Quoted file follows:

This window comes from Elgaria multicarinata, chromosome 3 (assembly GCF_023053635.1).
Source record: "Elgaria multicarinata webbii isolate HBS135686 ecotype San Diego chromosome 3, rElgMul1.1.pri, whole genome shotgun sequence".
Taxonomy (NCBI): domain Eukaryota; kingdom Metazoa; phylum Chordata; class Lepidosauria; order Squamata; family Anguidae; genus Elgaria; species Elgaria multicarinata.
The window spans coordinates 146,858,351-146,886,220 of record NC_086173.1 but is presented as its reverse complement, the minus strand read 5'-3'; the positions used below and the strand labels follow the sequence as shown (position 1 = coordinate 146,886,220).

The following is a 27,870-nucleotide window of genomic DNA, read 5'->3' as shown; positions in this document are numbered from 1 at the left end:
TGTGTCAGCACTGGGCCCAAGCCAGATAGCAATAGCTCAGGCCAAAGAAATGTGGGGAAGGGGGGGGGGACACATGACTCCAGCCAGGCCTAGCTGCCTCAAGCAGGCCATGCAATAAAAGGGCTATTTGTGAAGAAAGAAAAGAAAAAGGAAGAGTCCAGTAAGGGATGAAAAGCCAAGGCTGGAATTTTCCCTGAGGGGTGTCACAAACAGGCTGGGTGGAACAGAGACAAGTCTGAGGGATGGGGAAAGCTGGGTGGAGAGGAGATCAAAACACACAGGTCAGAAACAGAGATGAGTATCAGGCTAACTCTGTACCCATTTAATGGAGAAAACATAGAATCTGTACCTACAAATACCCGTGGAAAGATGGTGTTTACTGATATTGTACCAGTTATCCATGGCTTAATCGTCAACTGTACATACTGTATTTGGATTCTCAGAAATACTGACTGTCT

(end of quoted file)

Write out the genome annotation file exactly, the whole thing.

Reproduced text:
This window comes from Elgaria multicarinata, chromosome 3 (assembly GCF_023053635.1).
Source record: "Elgaria multicarinata webbii isolate HBS135686 ecotype San Diego chromosome 3, rElgMul1.1.pri, whole genome shotgun sequence".
Taxonomy (NCBI): domain Eukaryota; kingdom Metazoa; phylum Chordata; class Lepidosauria; order Squamata; family Anguidae; genus Elgaria; species Elgaria multicarinata.
The window spans coordinates 146,858,351-146,886,220 of record NC_086173.1 but is presented as its reverse complement, the minus strand read 5'-3'; the positions used below and the strand labels follow the sequence as shown (position 1 = coordinate 146,886,220).

The following is a 27,870-nucleotide window of genomic DNA, read 5'->3' as shown; positions in this document are numbered from 1 at the left end:
TGTGTCAGCACTGGGCCCAAGCCAGATAGCAATAGCTCAGGCCAAAGAAATGTGGGGAAGGGGGGGGGGACACATGACTCCAGCCAGGCCTAGCTGCCTCAAGCAGGCCATGCAATAAAAGGGCTATTTGTGAAGAAAGAAAAGAAAAAGGAAGAGTCCAGTAAGGGATGAAAAGCCAAGGCTGGAATTTTCCCTGAGGGGTGTCACAAACAGGCTGGGTGGAACAGAGACAAGTCTGAGGGATGGGGAAAGCTGGGTGGAGAGGAGATCAAAACACACAGGTCAGAAACAGAGATGAGTATCAGGCTAACTCTGTACCCATTTAATGGAGAAAACATAGAATCTGTACCTACAAATACCCGTGGAAAGATGGTGTTTACTGATATTGTACCAGTTATCCATGGCTTAATCGTCAACTGTACATACTGTATTTGGATTCTCAGAAATACTGACTGTCT